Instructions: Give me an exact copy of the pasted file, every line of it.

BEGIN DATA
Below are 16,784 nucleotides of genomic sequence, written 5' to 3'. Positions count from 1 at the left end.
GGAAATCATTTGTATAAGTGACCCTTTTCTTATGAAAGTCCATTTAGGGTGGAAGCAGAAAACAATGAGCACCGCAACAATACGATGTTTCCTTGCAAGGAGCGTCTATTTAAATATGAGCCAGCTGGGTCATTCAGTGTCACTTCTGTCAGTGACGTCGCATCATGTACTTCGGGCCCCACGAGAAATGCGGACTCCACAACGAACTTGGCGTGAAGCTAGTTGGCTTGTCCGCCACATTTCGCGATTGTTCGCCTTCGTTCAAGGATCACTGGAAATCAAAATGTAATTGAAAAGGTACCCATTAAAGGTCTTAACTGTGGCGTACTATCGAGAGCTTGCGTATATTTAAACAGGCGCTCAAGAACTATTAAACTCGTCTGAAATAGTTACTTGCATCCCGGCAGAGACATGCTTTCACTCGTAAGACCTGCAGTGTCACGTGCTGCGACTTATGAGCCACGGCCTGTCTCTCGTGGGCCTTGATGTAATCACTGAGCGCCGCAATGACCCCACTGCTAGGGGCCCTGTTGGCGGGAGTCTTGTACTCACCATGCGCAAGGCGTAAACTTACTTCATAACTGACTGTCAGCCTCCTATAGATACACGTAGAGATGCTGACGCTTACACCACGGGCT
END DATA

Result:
Below are 16,784 nucleotides of genomic sequence, written 5' to 3'. Positions count from 1 at the left end.
GGAAATCATTTGTATAAGTGACCCTTTTCTTATGAAAGTCCATTTAGGGTGGAAGCAGAAAACAATGAGCACCGCAACAATACGATGTTTCCTTGCAAGGAGCGTCTATTTAAATATGAGCCAGCTGGGTCATTCAGTGTCACTTCTGTCAGTGACGTCGCATCATGTACTTCGGGCCCCACGAGAAATGCGGACTCCACAACGAACTTGGCGTGAAGCTAGTTGGCTTGTCCGCCACATTTCGCGATTGTTCGCCTTCGTTCAAGGATCACTGGAAATCAAAATGTAATTGAAAAGGTACCCATTAAAGGTCTTAACTGTGGCGTACTATCGAGAGCTTGCGTATATTTAAACAGGCGCTCAAGAACTATTAAACTCGTCTGAAATAGTTACTTGCATCCCGGCAGAGACATGCTTTCACTCGTAAGACCTGCAGTGTCACGTGCTGCGACTTATGAGCCACGGCCTGTCTCTCGTGGGCCTTGATGTAATCACTGAGCGCCGCAATGACCCCACTGCTAGGGGCCCTGTTGGCGGGAGTCTTGTACTCACCATGCGCAAGGCGTAAACTTACTTCATAACTGACTGTCAGCCTCCTATAGATACACGTAGAGATGCTGACGCTTACACCACGGGCT